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"Hated in the Nation" concludes Black Mirror's third season on a strong note, effectively conveying the sometimes fatal consequences of online hate through a narrative that is morally complex and cinematically invigorating.
Hated in the Nation is blunt, but its target is diffuse... It's a depressing note to end Black Mirror on, but a fitting one -- a caution to its audience to never feel too high and mighty about your conduct online.
Director James Hawes is a TV mini-series stalwart -- and he uses the episode's larger canvas to give the moral complexities of Brooker's script the breathing space they deserve.
Like many of the best Black Mirror episodes, it holds people accountable for their behavior -- adding the bright-eyed angry mob of social media to the list of villains.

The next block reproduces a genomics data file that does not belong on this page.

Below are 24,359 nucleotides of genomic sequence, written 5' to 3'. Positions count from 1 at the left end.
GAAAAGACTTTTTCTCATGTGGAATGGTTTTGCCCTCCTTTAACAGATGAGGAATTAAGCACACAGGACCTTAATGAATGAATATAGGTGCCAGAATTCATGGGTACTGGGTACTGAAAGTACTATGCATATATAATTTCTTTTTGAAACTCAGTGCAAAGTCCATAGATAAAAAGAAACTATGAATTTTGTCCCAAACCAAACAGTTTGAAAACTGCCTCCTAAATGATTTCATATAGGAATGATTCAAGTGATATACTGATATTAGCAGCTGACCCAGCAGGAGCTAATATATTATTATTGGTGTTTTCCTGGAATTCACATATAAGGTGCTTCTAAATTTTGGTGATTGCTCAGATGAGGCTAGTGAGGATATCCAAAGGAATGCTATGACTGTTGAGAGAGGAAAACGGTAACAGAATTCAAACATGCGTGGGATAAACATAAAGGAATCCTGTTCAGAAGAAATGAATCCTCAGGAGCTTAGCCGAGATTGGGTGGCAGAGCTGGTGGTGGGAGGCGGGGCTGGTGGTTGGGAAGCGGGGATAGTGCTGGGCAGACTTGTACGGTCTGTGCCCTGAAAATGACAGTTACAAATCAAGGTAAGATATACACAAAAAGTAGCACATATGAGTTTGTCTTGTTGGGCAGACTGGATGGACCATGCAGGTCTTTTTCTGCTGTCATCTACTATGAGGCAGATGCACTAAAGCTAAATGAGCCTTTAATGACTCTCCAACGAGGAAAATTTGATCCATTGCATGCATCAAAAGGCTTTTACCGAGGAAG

Hated in the Nation works brilliantly as a stand-alone episode, particularly for those who enjoy a strange mix of sci-fi and crime drama.
So much of "Hated in the Nation" is smart and weird and fascinating that it's a shame the whole thing isn't just a little bit tighter.
I do admit that the episode introduces some real topical discussion but there is nothing studious or compelling about literalized murder resulting from internet hate.
As invigoratingly unusual as Hated in the Nation is, its agile movement between cerebral sci-fi and emotionally rooted moralizing identifies it as a satisfyingly representative note for Black Mirror to go out on before returning to hiatus.
This episode...has the best cinematography of the series.
While Black Mirror's dedication to the art of the twist is admirable in the abstract, it doesn't always work in practice. Hated in the Nation never figures out exactly what it's critiquing
Although the premise and the reflection are interesting, the episode feels empty and it never lands. [Full Review in Spanish]